An actually fun way to teach programming to your kids?
This toy may break down barriers to learning STEM skills.
So your kids have been playing a lot of minecraft lately, and you’re sure that its educational for them, but you wish that they’d stop spending so much time in front of the screen and get out and learn something.
I recently came across a building block style toy that’s reminiscent of Legos, but with an interesting educational twist. Compatible with Legos, they’re a set of bluetooth connected building blocks that have a variety of programmable functionality.
The electronic blocks are essentially a Lego Mindstorms style kit, but where Lego Mindstorms/Boost sets can be kind of daunting to even get started with, this is a way to get your kids to learn programming as slowly or quickly as they want. A lot of kids (and even adults) are put off by the idea of programming if they have no exposure to it, but this toy is interesting because well … it doesn’t even ask you to program with it.
What’s the best way to get kids into programming and STEM?
As a computer science student and a long time tutor, I’ve noticed that the barrier to entry for many students is really just the intimidation factor, and success can be made much easier by making young learners not afraid of the concepts that they will have to learn. What sets Cubroid apart for me is that its a toy first and foremost, and a STEM-focused learning product second.
Its more important to make sure that kids are having fun and can actually play with toys than to immediately start lessons on programming. Many programming toys for kids, especially Mindstorms, are very powerful but unfortunately hard to get started with for that reason.
With Cubroid, its as straightforward and “fun-friendly” as connecting the cubes to an app on a phone or tablet, and just seeing what you can do with them. The programming part of this toy happens to be an additional part that kids will naturally explore as they try to experiment with the toy.
The basic sets start at $149 for early bird kickstarter supporters, and come with 66 blocks. The premium kit starts at $269 and comes with a whopping 130 blocks, along with more sensors than the basic set. I thought it was a little pricey at first, but most toys in this category seem to be around the same price or more, so it might not be that bad a deal.
As kids explore what they can do with their building sets, they can start to program their blocks with the *very* beginner friendly programming interface. This means that even the younger siblings can drag and drop directions for their creations to follow.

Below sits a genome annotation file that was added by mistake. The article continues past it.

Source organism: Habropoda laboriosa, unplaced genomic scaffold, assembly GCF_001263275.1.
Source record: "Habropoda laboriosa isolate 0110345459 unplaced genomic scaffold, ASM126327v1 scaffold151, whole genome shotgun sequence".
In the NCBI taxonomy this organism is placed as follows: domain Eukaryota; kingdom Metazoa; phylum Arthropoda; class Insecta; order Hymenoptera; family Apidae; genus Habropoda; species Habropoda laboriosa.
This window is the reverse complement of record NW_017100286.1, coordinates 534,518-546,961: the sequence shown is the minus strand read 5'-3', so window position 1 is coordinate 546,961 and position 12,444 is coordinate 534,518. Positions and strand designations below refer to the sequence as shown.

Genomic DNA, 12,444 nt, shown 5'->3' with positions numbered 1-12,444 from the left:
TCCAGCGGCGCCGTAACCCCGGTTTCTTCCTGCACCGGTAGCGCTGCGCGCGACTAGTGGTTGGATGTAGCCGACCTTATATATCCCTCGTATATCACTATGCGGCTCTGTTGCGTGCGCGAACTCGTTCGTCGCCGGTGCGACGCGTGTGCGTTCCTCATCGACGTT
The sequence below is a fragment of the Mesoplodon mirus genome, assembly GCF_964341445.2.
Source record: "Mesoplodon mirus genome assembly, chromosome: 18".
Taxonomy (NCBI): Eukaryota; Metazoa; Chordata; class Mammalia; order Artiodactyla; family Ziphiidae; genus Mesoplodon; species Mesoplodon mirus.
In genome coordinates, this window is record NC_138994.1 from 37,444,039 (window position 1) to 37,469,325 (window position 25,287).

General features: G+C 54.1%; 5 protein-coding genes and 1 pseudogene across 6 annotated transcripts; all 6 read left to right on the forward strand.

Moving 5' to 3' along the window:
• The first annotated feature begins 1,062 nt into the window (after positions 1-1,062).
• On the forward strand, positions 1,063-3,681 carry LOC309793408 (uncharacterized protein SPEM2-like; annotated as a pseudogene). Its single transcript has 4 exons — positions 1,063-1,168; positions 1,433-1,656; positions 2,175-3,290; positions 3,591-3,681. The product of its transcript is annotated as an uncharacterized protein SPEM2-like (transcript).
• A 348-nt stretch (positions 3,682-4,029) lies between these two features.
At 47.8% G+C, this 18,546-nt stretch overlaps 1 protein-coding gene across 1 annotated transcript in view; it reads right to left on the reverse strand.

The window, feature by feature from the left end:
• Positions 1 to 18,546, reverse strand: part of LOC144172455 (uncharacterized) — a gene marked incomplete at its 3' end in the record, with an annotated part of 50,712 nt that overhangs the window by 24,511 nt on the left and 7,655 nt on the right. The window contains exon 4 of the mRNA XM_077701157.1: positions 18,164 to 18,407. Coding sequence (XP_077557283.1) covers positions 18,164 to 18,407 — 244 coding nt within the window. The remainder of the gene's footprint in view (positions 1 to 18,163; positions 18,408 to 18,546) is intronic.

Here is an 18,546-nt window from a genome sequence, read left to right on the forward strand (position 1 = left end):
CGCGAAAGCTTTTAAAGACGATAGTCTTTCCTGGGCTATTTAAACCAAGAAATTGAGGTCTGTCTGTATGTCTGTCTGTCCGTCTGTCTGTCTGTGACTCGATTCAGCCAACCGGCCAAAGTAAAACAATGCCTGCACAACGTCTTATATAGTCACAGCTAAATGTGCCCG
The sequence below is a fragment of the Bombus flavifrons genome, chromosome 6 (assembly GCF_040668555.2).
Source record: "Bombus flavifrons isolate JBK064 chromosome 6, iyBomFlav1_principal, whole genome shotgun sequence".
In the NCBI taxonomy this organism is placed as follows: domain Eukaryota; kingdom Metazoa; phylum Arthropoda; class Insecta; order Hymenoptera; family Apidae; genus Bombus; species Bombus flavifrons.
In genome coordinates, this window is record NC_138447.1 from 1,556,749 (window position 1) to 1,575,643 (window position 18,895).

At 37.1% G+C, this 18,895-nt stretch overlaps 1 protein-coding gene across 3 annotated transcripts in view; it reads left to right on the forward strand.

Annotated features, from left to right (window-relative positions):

This toy can grow with your kids
What I like most is that this toy is that it can grow and advance with your child as they get older.
It can be:
- Just a set of regular block toys that you can combine with your lego sets
- A set of motor blocks that can be controlled from the app
- A building block tool that can do pre-recorded actions from the app
- Or a full fledged programmable robotics tool kit.
From an educational standpoint the toy is incredibly friendly and offers a use case for any comfort level. Just want to make your robots run into each other? No problem. Want to program the robots to avoid obstacles, also no problem.
For kids that want to make more complicated creations, they can take advantage of the Scratch programming language interoperability that comes with the toy.
Scratch is a full fledged programming language, designed at MIT, specifically for teaching kids to program. It uses drag and drop building blocks to make code, and can be a really fun way to introduce the programmatic thinking to kids that are interested in making their creations interact with their environments.
I was a skeptic of Scratch when I was first introduced to it, but once I saw what some kids have made with it, I was mind blown.
The Scratch programming is probably the most powerful educational feature that this toy has to offer, but its hidden away until your kids are ready, and thats the best part.
Cubroid and STEM overall…
There’s a massive skills shortage in the STEM field right now, and school systems are racing to incorporate these skills into their curriculums earlier and earlier. The best thing we can do to get kids ready for higher education in this field is just to make them familiar with STEM, and that’s exactly what Cubriod can accomplish.
It’s not a magic bullet for education, but its a way to make sure kids aren’t caught off guard by the time they need to learn it in school. And at the very least, its a way to get them out of their rooms, and into the living room where they can spend time together.